This is the best version of the 3DS yet
There are some issues, however. The New Nintendo 3DS XL bizarrely doesn't come with an AC adaptor (you'll need to buy one or use one from an old 3DS), and the Micro SD card is hidden underneath a screwed-down battery plate, which can be a pain if you regularly download a lot of games and need to swap cards. And if you already own an older 3DS model, the process of transferring content to the new device is still as painful as ever (it's actually slightly more painful now that it requires a screwdriver). You can also only buy the much larger XL version at present, as Nintendo has elected not to launch the smaller New 3DS in North America.
But it's still the best version of the 3DS yet. The new analog nub makes it possible to control modern games the way you should be able to on a modern console, and the improved 3D tech finally turns it into a feature you'll want to use. One of the biggest questions surrounding the New 3DS is whether games would support the new features to make it worth an upgrade, and early releases like Majora's Mask, Monster Hunter, and Code Name Steam are all good examples of how even seemingly small changes like camera control and better 3D can make a big difference.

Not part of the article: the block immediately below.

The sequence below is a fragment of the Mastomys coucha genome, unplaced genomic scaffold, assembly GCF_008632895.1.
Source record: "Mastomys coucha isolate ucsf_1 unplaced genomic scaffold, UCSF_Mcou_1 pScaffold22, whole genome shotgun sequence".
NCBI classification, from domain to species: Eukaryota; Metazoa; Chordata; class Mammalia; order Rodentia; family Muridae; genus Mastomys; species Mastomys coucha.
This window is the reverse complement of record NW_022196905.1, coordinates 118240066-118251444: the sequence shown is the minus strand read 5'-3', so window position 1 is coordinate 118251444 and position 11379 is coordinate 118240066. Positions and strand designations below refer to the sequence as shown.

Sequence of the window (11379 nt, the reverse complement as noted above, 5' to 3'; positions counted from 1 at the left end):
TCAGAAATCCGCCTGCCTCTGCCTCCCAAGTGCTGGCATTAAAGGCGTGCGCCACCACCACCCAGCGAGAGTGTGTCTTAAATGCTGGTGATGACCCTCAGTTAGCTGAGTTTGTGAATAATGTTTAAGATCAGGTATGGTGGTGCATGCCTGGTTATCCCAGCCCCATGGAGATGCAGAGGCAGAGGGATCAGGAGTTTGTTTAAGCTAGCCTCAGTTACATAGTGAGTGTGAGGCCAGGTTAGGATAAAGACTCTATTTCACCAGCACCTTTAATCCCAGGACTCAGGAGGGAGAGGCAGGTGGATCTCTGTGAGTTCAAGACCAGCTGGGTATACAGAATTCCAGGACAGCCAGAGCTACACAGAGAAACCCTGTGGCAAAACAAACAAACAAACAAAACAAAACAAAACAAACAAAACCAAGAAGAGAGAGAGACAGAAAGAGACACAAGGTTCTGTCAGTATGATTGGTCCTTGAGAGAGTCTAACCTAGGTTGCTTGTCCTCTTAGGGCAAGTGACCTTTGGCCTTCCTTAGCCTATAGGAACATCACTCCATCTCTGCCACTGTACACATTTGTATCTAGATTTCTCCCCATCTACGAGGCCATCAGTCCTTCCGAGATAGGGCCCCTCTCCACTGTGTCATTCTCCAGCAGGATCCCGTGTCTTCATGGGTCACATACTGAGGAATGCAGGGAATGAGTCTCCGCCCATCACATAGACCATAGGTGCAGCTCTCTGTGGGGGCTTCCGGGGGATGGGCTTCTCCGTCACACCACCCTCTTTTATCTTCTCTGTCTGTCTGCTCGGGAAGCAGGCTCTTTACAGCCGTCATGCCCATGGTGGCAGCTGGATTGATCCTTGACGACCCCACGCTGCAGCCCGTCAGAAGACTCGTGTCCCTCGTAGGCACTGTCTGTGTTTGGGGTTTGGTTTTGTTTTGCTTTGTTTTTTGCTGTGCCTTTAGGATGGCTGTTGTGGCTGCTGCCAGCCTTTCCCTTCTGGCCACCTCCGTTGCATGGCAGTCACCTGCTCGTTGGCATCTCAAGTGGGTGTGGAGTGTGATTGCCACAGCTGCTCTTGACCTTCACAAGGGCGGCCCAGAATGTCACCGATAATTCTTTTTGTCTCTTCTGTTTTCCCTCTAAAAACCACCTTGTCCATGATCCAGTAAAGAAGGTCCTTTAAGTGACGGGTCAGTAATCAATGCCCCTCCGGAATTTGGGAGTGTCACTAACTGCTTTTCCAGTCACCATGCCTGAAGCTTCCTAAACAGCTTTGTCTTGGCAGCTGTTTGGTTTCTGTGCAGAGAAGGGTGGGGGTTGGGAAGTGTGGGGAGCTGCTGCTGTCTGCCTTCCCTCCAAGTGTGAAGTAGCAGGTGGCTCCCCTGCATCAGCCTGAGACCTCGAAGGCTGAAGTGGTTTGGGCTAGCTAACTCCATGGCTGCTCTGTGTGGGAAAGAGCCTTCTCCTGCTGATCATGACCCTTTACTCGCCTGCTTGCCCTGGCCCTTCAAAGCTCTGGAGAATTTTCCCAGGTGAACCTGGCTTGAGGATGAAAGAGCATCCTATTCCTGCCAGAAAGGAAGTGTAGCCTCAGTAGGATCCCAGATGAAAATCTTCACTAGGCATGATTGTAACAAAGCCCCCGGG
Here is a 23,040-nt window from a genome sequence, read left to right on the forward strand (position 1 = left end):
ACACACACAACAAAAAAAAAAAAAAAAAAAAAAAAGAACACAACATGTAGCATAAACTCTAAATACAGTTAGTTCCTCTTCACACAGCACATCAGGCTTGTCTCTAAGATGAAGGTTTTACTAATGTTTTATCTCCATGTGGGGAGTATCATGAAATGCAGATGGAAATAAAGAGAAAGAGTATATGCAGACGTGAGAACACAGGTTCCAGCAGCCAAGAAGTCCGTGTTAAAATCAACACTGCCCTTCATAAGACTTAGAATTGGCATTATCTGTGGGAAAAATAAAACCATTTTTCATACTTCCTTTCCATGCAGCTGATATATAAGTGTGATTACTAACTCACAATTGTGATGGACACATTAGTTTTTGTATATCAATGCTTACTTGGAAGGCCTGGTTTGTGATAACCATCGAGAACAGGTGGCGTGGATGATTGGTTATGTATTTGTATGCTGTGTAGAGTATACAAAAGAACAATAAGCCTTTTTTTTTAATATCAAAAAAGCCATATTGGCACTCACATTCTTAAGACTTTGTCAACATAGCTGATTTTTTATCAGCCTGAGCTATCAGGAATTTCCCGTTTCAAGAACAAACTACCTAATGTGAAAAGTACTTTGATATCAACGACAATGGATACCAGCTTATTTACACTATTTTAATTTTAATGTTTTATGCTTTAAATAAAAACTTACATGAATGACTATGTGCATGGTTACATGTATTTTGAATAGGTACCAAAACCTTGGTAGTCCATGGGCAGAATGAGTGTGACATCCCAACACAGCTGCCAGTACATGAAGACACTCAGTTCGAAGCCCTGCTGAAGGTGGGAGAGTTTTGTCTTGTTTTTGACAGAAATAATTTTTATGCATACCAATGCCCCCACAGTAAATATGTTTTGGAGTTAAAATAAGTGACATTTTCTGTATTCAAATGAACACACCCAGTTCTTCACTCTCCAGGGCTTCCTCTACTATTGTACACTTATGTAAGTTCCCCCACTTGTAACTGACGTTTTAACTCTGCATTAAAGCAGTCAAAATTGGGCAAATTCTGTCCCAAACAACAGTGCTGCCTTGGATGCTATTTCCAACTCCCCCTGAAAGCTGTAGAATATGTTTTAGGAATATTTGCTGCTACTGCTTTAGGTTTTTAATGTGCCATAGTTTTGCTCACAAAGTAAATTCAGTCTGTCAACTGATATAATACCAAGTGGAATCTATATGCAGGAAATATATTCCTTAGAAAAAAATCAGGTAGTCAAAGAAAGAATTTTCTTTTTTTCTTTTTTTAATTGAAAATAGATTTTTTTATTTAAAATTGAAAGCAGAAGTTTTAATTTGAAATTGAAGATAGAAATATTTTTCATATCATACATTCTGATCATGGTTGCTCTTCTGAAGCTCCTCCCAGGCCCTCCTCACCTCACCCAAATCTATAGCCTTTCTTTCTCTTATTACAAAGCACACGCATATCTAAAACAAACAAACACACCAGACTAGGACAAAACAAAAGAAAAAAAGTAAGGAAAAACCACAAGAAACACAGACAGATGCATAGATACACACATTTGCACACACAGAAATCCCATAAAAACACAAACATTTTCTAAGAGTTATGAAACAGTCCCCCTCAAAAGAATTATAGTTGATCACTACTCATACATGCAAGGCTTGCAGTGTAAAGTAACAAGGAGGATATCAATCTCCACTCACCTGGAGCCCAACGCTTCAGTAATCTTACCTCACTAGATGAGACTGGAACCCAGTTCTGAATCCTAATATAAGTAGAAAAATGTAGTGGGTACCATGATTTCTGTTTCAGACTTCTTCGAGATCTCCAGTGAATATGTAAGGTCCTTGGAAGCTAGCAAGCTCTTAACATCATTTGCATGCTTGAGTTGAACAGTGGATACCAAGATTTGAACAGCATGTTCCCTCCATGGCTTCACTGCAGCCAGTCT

Even if you're not sold on the idea, all it takes is a few minutes in Hyrule to change your mind.
The New Nintendo 3DS XL and The Legend of Zelda: Majora's Mask launch in North America on February 13th.